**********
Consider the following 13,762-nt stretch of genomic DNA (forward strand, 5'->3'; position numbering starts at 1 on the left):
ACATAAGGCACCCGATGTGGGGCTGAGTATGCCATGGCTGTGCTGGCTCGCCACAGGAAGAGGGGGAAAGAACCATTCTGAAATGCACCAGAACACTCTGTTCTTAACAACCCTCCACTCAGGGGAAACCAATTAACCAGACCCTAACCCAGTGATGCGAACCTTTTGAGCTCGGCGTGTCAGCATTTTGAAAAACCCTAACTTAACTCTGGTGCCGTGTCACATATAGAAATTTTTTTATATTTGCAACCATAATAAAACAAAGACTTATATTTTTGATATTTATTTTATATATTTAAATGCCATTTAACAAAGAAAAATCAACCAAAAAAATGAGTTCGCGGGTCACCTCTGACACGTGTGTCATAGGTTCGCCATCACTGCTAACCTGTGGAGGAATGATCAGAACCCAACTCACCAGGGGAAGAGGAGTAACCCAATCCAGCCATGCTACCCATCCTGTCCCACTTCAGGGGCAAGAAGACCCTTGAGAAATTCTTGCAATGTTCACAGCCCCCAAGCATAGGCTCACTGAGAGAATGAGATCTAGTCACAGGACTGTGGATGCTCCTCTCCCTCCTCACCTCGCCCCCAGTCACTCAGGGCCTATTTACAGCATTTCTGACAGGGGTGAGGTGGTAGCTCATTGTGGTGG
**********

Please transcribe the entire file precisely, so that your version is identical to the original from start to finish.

Consider the following 13,762-nt stretch of genomic DNA (forward strand, 5'->3'; position numbering starts at 1 on the left):
ACATAAGGCACCCGATGTGGGGCTGAGTATGCCATGGCTGTGCTGGCTCGCCACAGGAAGAGGGGGAAAGAACCATTCTGAAATGCACCAGAACACTCTGTTCTTAACAACCCTCCACTCAGGGGAAACCAATTAACCAGACCCTAACCCAGTGATGCGAACCTTTTGAGCTCGGCGTGTCAGCATTTTGAAAAACCCTAACTTAACTCTGGTGCCGTGTCACATATAGAAATTTTTTTATATTTGCAACCATAATAAAACAAAGACTTATATTTTTGATATTTATTTTATATATTTAAATGCCATTTAACAAAGAAAAATCAACCAAAAAAATGAGTTCGCGGGTCACCTCTGACACGTGTGTCATAGGTTCGCCATCACTGCTAACCTGTGGAGGAATGATCAGAACCCAACTCACCAGGGGAAGAGGAGTAACCCAATCCAGCCATGCTACCCATCCTGTCCCACTTCAGGGGCAAGAAGACCCTTGAGAAATTCTTGCAATGTTCACAGCCCCCAAGCATAGGCTCACTGAGAGAATGAGATCTAGTCACAGGACTGTGGATGCTCCTCTCCCTCCTCACCTCGCCCCCAGTCACTCAGGGCCTATTTACAGCATTTCTGACAGGGGTGAGGTGGTAGCTCATTGTGGTGG